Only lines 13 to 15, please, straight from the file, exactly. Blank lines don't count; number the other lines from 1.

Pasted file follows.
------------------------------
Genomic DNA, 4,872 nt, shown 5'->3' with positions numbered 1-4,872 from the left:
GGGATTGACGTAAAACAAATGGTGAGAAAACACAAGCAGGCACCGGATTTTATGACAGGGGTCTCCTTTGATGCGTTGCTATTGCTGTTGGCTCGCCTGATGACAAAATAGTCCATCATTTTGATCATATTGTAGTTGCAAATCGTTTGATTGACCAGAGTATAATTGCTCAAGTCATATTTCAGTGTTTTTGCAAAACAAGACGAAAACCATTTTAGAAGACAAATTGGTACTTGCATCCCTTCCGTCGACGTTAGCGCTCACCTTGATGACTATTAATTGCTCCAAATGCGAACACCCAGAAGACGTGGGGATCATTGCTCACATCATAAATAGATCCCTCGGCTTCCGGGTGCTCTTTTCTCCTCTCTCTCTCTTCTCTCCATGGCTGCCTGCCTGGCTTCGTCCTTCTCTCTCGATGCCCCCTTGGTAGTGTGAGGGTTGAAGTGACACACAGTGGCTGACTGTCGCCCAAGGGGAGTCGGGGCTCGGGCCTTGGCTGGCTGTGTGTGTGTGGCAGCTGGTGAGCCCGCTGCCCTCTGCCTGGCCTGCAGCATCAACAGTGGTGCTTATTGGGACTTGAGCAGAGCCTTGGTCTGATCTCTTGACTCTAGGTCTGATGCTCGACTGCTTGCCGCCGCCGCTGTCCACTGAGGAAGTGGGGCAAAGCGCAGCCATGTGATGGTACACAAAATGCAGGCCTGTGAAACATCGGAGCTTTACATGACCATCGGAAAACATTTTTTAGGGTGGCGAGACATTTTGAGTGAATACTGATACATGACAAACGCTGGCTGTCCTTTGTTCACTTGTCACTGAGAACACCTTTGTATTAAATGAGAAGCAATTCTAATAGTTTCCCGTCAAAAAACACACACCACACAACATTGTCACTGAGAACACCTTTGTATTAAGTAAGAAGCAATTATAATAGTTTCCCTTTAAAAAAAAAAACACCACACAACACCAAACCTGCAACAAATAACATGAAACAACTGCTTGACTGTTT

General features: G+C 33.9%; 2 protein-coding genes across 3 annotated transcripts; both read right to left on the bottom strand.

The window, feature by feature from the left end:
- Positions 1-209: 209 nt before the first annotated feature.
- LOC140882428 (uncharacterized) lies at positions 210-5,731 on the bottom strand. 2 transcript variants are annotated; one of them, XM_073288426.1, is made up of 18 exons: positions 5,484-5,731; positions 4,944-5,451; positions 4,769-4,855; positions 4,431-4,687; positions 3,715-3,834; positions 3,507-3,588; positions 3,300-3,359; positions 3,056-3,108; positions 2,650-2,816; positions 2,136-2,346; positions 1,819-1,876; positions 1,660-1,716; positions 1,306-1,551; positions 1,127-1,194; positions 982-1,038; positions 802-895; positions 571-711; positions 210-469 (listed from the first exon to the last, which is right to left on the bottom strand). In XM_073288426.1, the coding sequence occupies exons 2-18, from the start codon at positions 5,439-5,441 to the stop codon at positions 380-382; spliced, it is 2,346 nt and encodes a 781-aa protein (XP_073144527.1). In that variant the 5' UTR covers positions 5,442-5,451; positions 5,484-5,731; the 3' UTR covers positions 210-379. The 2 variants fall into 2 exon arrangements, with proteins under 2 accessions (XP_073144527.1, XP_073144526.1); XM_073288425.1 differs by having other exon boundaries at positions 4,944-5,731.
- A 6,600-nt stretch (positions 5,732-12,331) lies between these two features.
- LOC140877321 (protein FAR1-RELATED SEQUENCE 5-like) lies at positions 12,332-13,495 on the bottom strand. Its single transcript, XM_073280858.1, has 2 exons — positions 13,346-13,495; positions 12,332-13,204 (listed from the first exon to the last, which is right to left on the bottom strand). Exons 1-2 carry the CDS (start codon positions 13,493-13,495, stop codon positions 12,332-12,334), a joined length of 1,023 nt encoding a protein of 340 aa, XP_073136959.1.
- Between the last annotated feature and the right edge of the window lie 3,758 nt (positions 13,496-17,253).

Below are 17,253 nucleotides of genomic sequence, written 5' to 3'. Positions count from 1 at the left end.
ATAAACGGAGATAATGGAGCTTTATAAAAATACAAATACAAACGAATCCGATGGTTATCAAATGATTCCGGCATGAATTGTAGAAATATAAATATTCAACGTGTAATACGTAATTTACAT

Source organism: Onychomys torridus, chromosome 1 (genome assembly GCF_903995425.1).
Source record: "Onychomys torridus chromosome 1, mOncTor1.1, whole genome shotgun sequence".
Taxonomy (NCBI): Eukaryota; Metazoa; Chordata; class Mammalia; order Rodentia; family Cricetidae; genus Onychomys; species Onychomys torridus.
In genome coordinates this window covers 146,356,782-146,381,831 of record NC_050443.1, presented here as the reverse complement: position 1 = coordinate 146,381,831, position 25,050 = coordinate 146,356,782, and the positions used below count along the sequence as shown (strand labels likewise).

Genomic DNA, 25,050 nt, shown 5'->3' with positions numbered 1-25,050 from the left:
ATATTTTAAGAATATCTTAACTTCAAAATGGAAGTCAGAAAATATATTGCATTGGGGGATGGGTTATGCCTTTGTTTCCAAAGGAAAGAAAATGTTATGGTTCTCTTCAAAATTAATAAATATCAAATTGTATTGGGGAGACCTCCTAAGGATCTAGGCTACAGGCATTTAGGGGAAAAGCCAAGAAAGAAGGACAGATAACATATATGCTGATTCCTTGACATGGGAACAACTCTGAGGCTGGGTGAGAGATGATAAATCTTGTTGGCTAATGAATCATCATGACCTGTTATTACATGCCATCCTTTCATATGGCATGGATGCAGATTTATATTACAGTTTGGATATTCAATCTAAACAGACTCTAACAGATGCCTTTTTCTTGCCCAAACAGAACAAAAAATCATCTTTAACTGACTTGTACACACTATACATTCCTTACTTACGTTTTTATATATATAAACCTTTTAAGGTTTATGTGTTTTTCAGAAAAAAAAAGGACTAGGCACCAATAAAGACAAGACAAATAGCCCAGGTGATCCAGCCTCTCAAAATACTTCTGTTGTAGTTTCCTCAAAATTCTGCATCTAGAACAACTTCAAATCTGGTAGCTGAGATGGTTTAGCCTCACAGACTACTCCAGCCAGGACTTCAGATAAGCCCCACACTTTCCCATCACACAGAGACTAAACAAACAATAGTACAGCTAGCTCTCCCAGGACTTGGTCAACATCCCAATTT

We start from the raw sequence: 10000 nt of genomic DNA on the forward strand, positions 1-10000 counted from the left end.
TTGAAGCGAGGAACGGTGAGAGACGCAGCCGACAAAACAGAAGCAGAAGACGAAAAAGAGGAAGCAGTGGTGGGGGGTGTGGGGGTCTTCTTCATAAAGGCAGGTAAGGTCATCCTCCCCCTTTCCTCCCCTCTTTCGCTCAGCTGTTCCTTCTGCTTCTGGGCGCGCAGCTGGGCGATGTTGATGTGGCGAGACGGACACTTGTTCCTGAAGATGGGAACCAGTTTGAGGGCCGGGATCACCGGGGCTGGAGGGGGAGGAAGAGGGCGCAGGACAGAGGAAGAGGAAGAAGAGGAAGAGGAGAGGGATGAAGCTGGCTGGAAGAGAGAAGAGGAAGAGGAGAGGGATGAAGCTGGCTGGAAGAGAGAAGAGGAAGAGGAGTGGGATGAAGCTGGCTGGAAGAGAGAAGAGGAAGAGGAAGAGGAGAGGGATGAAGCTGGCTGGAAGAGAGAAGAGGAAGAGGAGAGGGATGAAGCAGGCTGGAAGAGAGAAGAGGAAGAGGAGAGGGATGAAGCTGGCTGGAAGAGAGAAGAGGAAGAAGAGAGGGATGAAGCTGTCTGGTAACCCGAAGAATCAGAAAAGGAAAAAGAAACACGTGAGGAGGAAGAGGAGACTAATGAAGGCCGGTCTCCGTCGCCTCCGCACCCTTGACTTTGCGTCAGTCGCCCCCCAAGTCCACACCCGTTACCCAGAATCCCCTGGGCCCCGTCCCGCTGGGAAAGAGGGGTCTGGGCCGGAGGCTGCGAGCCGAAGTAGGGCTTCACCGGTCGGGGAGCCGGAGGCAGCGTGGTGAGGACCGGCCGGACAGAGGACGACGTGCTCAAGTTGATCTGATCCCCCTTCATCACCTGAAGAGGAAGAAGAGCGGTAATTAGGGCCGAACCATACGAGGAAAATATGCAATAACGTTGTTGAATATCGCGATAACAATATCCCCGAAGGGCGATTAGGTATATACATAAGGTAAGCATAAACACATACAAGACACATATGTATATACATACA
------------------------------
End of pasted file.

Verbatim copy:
Source record: "Onychomys torridus chromosome 1, mOncTor1.1, whole genome shotgun sequence".
Taxonomy (NCBI): Eukaryota; Metazoa; Chordata; class Mammalia; order Rodentia; family Cricetidae; genus Onychomys; species Onychomys torridus.
In genome coordinates this window covers 146,356,782-146,381,831 of record NC_050443.1, presented here as the reverse complement: position 1 = coordinate 146,381,831, position 25,050 = coordinate 146,356,782, and the positions used below count along the sequence as shown (strand labels likewise).